I’d been pushing a while and could tell he wasn’t progressing all that well – slipping back up each time, which must be the most frustrating thing on the planet. There wasn’t the same worry as with Emma, but still – it was slow, frustrating going. Dr Bek and Carlene suggested I turn onto my back. Since I was convinced that being on my back had slowed things down with Emma’s birth, I wasn’t all that keen. But then I reminded myself of my promise – I was going to do what my coaches told me. If they thought I should turn over, I was going to turn over. I asked for help, and then I turned over.
And oh, the pain. I don’t know where he was lodged at that point but it was an incredibly uncomfortable, awful feeling. I don’t really remember pushing again but I must have – because all of a sudden a baby slid out and was placed onto my chest. It was 4.43am and he was perfect.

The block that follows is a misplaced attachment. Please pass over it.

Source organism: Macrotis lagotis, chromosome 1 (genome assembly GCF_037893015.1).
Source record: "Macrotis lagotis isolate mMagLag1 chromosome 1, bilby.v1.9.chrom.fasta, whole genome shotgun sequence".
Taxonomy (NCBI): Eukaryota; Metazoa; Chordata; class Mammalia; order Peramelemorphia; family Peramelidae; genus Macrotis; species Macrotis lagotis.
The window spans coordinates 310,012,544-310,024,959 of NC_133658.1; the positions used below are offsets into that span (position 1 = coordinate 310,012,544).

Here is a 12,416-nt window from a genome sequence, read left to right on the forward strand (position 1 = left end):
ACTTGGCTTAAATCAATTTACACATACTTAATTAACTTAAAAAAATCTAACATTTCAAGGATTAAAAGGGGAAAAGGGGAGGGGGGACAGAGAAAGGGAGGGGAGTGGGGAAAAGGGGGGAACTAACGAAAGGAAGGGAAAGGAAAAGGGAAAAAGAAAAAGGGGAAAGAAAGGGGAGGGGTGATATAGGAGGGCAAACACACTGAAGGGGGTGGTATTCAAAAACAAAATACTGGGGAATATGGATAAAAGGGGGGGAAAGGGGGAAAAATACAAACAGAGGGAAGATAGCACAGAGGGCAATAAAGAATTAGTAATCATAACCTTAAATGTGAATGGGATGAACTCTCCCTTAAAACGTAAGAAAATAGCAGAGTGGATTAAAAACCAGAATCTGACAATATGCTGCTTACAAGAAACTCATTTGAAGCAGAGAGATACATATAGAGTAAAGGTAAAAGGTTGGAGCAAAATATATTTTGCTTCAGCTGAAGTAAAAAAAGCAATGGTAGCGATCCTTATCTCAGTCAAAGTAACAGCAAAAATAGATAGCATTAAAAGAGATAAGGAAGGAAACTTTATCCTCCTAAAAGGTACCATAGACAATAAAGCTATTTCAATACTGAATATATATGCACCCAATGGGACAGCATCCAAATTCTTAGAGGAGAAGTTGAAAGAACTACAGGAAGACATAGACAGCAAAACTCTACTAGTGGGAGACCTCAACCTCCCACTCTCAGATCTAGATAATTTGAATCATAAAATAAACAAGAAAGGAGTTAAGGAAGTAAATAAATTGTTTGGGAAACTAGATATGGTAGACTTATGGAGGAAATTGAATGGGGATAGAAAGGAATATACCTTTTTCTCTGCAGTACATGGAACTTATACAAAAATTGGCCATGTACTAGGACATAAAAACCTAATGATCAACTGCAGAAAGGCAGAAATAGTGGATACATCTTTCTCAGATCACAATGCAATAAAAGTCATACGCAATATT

I loved him immediately, just like with Emma. And just as strong as the love, was the relief. He was here – healthy, in one piece, finally. That was a relief. Also a relief – I wasn’t pregnant anymore! The neverending pregnancy had indeed ended. And my final relief – I never, ever had to do that ever again. I was ecstatic, about all of it.
They threw some blankets over us and we got busy snuggling. He was much calmer than Emma – not surprising since he’d slid out, rather than been vacuumed. Toby and I kept commenting on how quiet he was. Toby also wasn’t running around cleaning up poo like with Emma, so that was pleasant too. We didn’t name him right away – Cormac had been our first choice of name but within minutes of him being born we agreed he didn’t look like a Cormac. So it was just a matter of getting to know each other, try a little feeding, and relax finally. Despite my thoughts of it being even worse than I remembered, at this point I remember thinking, “Oh no, that was so much better.”